Find Fall Foliage In And Near Nashville

Dated: 11/03/2014

Views: 978

by TJ Anderson

We’re right around the time of peak fall foliage right now in Nashville, and even though it’s not exactly hard to find places to enjoy the changing leaves, if autumn colors are really something you love, there are ways to really make the most of this time.

The short version is always, “Hit a State Park.” And I’m not about to argue with that logic. But let’s get a little more specific, with particular spots and activities that’ll let you really take it all in. A few ideal ways to enjoy the fall foliage in and around Nashville:

Hike along the Natchez Trace National Scenic Trail from the Garrison Creek Trailhead

The natural beauty along the entirety of the Natchez Trace — 444 miles running from Nashville to Natchez, Miss. — is immense. But the Natural Park Service (which probably has a good handle on natural beauty) recommends that fall foliage hunters in Middle Tennessee head toward the Garrison Creek Trailhead (milepost 427.6, south of Leiper’s Fork) for some hiking and ideal views.

Explore the Couchville Lake Arboreturum at Long Hunter State Park

This is for those of you who don’t want to just look at foliage, but learn about it too. The Friends of Long Hunter State Park created the Couchville Lake Arboretum in 2008 to give visitors a chance to get educated about our native trees. Print out the Arboretum brochure and take yourself on a self-guided tour, checking out and learning about 40-plus difference species of trees, from feathery Black Walnut leaves to more substantial oaks.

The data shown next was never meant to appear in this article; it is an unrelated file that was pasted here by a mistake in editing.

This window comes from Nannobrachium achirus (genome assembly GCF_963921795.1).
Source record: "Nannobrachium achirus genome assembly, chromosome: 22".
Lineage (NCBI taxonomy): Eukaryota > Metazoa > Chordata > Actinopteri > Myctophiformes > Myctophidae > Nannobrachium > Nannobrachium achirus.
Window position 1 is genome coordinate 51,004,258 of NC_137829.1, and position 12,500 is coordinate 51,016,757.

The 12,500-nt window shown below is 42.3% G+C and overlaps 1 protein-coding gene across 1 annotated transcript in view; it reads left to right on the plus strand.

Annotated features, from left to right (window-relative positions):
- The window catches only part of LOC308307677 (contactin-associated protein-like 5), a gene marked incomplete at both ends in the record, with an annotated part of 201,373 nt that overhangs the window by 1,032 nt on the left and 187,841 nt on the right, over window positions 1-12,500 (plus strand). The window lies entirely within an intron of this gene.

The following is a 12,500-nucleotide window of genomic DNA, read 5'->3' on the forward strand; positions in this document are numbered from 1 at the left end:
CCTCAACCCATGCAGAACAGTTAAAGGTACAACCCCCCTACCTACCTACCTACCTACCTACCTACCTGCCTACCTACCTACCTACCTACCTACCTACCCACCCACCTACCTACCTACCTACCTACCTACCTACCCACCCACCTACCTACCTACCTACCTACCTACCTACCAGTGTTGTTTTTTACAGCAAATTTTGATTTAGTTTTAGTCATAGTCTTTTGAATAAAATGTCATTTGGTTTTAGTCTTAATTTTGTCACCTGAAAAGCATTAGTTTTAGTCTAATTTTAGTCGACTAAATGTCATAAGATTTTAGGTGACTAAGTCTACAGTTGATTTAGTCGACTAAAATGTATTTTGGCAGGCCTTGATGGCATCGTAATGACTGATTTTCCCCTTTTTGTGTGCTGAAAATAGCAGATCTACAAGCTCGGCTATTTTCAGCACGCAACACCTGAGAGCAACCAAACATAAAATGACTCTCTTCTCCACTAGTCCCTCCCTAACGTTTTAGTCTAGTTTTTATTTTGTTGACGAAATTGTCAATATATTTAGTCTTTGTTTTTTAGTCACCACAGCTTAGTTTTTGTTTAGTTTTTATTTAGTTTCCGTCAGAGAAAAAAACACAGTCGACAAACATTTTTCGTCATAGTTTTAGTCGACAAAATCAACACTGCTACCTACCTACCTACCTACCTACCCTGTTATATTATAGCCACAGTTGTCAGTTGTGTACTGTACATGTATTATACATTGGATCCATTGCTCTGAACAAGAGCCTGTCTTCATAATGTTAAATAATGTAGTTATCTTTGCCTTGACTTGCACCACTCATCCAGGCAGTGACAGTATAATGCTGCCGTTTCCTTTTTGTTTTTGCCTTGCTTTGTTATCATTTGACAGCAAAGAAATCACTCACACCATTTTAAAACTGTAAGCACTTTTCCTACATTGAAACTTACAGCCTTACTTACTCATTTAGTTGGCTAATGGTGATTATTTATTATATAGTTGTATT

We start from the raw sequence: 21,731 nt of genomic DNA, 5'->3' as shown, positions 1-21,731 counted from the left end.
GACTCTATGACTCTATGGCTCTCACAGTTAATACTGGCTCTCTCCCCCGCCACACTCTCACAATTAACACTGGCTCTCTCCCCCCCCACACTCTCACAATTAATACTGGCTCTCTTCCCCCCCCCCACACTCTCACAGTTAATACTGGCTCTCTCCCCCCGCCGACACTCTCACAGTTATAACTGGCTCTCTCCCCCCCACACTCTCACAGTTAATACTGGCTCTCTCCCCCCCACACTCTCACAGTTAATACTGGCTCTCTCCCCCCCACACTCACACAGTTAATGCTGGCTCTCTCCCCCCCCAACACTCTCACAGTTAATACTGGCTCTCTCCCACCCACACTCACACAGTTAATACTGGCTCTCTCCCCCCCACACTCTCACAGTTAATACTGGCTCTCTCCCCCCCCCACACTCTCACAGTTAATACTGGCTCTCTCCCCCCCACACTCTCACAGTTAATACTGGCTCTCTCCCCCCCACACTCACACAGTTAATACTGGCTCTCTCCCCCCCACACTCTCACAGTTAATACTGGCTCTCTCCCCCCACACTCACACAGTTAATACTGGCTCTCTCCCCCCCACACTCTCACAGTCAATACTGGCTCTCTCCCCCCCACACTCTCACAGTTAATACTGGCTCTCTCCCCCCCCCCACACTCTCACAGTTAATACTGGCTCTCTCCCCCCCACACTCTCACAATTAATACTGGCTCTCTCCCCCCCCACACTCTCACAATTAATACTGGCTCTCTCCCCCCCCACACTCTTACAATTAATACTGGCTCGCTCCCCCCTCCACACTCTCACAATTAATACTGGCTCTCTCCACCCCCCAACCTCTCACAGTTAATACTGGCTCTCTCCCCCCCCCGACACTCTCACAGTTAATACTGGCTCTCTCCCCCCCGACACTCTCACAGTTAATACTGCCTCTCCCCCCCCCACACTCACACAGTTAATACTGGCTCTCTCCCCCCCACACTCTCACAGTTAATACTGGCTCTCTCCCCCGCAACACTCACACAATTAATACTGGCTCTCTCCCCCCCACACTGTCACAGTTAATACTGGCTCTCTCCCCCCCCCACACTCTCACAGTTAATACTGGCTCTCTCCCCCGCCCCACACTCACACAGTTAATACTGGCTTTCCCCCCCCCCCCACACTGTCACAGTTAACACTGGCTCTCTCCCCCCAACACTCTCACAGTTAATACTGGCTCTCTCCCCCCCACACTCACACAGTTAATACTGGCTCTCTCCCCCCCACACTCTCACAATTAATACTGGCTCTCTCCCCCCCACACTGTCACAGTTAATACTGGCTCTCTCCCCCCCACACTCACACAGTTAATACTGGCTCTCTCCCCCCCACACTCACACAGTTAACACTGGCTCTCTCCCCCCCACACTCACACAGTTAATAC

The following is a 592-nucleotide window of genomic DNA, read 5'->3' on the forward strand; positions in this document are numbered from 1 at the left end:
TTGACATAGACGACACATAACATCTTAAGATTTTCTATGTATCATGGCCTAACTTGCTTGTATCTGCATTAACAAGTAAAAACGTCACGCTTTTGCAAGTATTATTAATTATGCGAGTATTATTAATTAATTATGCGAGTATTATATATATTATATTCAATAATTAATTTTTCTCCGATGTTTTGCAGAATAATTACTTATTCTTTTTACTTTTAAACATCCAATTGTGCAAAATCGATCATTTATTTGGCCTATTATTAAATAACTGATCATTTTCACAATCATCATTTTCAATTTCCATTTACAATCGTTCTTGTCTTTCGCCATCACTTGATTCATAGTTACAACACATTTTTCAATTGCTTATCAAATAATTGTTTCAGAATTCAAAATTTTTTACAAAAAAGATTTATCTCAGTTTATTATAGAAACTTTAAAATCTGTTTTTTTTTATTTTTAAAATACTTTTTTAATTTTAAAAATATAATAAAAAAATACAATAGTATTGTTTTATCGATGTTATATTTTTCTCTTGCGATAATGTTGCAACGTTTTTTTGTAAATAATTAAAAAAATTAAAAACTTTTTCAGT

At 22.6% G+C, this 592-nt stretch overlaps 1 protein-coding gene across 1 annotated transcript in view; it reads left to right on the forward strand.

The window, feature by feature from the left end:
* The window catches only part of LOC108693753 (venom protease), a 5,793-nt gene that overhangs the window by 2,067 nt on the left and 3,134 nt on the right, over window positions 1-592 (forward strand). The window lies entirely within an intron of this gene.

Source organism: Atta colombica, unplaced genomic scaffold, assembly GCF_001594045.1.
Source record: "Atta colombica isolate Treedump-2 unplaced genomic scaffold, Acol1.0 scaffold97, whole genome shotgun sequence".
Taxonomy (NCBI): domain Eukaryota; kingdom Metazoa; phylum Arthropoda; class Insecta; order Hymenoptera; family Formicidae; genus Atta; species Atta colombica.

Visit the falls at Old Stone Fort 

Enjoy the fall sights with a soundtrack: If you follow the main hiking trail at Manchester’s Old Stone Fort State Park, you’ll move through beautiful scenery and come up on some beautiful, burbling waterfalls.

Grab a view from the top of Harris Ridge at Radnor Lake 

A 2011 partnership between the State of Tennessee and Friends of Radnor Lake made the 37-acre Harris Ridge state-protected land, and before and since, Radnor rangers have been hosting Harris Ridge hikes to give folks a full view of that land’s beauty. This is one for pretty serious hikers, lasting about two hours, but the views will be a strong payoff.

Explore the Carell Woodland Sculpture Trail at Cheekwood

There’s a ton to see at Cheekwood in Belle Meade on the whole, but the Carell Woodland Sculpture Trail is special, as it relates to the topic at hand. Along with being able to walk among beautiful native trees (from red cedar to oak and hickory), you’ll stop and take in contemporary sculptures that dot the almost-mile walk, from Frank Fleming’s Turtle, Two Hares, Frog and Hawk to Siah Armajani’s Glass Bridge.

Cruise Old Hickory Lake

You can stroll around Old Hickory Lake and enjoy it plenty, but there’s some added enjoyment when you’re taking in the scenery from a boat. Several companies offer lake cruises, including Cumberland River Cruises, which does a Fall Color Cruise September through November.

What are you favorite places around town (and nearby) to enjoy the autumn colors? Love to hear some more ideas.
If you're hunting for a home with space and land to have your own woodland wonderland, I'd love to help. Reach out and tell me about what you're looking for.
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TJ Anderson

TJ Anderson is a Nashville Realtor with Benchmark Realty who's helped countless clients both buy a home and sell a home in Nashville, Tennessee. He blogs about Nashville regularly, from Nashville-area....

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